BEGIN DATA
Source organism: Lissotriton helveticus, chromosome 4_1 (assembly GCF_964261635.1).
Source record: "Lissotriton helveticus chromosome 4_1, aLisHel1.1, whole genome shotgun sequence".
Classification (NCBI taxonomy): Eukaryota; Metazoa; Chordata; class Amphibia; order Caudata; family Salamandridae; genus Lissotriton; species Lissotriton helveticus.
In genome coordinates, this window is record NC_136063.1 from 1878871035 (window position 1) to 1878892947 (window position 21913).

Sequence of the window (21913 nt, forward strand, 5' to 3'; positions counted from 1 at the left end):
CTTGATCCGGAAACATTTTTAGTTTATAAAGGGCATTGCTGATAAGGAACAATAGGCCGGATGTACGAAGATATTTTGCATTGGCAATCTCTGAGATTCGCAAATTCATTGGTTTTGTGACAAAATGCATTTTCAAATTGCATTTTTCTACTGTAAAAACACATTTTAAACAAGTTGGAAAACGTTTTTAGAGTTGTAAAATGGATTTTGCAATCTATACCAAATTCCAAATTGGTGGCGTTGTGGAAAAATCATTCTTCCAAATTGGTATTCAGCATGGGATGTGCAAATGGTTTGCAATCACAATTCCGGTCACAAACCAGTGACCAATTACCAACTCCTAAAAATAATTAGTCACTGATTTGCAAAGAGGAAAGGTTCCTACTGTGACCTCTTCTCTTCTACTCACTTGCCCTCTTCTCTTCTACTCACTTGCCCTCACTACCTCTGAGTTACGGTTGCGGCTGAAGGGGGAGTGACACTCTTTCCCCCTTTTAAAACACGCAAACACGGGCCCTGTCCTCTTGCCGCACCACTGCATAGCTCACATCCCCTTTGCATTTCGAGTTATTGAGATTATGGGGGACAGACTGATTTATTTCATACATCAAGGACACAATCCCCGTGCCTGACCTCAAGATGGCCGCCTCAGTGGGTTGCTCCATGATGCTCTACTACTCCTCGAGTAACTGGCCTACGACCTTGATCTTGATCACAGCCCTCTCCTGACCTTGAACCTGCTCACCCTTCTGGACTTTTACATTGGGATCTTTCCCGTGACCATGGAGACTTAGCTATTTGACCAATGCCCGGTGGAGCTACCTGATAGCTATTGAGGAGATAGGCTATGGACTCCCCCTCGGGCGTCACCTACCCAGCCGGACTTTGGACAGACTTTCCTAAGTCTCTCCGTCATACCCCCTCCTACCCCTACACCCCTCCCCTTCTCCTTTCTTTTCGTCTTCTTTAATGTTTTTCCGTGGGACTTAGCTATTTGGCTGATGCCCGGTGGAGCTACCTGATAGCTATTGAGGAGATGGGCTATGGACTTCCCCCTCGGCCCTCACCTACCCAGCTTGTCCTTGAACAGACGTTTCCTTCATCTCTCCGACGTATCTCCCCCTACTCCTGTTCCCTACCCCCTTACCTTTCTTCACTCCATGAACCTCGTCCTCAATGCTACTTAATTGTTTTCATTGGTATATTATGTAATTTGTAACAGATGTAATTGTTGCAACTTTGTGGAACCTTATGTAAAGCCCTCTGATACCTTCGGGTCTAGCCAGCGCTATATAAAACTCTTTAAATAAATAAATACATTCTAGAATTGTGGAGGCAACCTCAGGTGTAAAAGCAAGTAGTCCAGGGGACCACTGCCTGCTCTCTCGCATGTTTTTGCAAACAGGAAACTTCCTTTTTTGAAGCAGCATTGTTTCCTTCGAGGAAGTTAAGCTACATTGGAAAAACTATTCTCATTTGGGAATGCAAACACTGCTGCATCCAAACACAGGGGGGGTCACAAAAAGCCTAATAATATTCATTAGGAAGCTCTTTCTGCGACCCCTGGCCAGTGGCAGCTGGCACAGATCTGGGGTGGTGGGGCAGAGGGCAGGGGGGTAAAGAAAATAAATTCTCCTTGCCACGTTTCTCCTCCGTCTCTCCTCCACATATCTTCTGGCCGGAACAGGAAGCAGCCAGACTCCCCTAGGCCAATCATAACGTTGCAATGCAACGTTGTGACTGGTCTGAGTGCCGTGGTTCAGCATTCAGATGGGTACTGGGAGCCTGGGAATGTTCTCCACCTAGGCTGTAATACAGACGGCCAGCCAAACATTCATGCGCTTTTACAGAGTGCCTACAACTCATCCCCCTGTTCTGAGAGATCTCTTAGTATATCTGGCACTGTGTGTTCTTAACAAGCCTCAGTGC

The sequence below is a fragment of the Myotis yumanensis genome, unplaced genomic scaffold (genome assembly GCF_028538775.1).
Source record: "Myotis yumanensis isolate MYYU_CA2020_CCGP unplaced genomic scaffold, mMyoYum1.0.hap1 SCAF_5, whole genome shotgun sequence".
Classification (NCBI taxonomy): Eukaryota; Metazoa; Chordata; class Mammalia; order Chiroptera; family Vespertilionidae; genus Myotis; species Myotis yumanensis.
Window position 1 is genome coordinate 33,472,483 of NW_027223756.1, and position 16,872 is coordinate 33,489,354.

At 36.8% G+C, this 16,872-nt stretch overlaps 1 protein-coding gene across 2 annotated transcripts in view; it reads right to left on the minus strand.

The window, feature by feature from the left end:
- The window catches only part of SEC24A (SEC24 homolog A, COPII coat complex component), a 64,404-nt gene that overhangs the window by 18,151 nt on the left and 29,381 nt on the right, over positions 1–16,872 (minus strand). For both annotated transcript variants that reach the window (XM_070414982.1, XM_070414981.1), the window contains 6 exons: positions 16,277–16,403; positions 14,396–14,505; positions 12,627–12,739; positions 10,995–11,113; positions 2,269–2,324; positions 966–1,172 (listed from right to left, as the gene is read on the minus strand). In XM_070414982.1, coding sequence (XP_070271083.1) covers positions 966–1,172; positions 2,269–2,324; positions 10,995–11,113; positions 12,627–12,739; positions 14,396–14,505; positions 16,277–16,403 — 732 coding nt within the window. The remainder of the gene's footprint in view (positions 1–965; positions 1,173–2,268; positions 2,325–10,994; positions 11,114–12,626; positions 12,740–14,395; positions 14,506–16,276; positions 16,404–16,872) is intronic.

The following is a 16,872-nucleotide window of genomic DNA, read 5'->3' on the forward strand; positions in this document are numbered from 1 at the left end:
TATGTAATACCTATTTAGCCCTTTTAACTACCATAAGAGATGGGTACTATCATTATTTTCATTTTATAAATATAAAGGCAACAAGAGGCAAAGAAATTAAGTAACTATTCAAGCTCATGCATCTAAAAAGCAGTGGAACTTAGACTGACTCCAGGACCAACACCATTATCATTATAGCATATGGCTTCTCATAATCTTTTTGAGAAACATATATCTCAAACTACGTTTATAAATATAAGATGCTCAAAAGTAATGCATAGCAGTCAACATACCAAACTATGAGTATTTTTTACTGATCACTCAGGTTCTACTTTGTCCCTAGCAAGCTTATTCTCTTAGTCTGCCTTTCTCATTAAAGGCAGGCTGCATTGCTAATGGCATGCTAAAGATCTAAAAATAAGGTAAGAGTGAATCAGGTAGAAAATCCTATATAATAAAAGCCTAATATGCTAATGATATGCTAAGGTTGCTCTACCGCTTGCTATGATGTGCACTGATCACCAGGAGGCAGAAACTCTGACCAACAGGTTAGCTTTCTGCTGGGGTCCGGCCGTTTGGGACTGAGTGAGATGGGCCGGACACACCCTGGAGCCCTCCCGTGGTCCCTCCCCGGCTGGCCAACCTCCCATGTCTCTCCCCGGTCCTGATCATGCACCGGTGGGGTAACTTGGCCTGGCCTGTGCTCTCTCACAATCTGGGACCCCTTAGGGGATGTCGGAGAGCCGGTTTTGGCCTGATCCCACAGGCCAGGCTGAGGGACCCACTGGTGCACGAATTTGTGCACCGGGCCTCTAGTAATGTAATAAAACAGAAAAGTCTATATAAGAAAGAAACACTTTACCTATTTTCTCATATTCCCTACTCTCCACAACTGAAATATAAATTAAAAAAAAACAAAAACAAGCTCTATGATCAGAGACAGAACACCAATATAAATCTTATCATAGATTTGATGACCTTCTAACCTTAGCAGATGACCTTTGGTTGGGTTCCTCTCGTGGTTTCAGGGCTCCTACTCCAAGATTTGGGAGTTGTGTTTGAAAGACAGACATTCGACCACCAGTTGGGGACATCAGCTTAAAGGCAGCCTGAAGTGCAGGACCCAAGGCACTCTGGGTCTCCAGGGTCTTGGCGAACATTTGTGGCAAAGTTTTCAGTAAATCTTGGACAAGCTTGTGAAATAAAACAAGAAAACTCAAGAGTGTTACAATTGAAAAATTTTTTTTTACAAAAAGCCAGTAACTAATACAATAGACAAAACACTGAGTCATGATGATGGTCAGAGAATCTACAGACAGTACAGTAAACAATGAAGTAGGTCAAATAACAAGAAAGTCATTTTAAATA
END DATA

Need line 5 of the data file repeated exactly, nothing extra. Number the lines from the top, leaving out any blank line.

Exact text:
Sequence of the window (21913 nt, forward strand, 5' to 3'; positions counted from 1 at the left end):